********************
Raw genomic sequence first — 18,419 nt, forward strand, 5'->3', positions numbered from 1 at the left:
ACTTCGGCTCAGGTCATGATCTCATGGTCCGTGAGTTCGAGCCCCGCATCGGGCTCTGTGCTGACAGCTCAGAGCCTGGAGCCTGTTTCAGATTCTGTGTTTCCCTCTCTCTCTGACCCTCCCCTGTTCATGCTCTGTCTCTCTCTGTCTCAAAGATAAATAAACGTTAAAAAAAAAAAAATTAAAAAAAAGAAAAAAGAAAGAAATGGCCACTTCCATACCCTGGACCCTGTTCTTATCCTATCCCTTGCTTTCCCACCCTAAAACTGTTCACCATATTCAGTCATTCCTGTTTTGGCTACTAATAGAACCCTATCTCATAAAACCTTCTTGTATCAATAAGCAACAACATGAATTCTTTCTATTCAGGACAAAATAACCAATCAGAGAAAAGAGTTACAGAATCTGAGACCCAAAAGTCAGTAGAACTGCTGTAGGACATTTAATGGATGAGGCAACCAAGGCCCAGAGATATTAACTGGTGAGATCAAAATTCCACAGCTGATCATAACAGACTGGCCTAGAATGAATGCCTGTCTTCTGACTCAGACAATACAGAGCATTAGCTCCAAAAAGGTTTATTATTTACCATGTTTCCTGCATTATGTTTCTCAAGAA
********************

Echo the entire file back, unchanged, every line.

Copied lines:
Raw genomic sequence first — 18,419 nt, forward strand, 5'->3', positions numbered from 1 at the left:
ACTTCGGCTCAGGTCATGATCTCATGGTCCGTGAGTTCGAGCCCCGCATCGGGCTCTGTGCTGACAGCTCAGAGCCTGGAGCCTGTTTCAGATTCTGTGTTTCCCTCTCTCTCTGACCCTCCCCTGTTCATGCTCTGTCTCTCTCTGTCTCAAAGATAAATAAACGTTAAAAAAAAAAAAATTAAAAAAAAGAAAAAAGAAAGAAATGGCCACTTCCATACCCTGGACCCTGTTCTTATCCTATCCCTTGCTTTCCCACCCTAAAACTGTTCACCATATTCAGTCATTCCTGTTTTGGCTACTAATAGAACCCTATCTCATAAAACCTTCTTGTATCAATAAGCAACAACATGAATTCTTTCTATTCAGGACAAAATAACCAATCAGAGAAAAGAGTTACAGAATCTGAGACCCAAAAGTCAGTAGAACTGCTGTAGGACATTTAATGGATGAGGCAACCAAGGCCCAGAGATATTAACTGGTGAGATCAAAATTCCACAGCTGATCATAACAGACTGGCCTAGAATGAATGCCTGTCTTCTGACTCAGACAATACAGAGCATTAGCTCCAAAAAGGTTTATTATTTACCATGTTTCCTGCATTATGTTTCTCAAGAA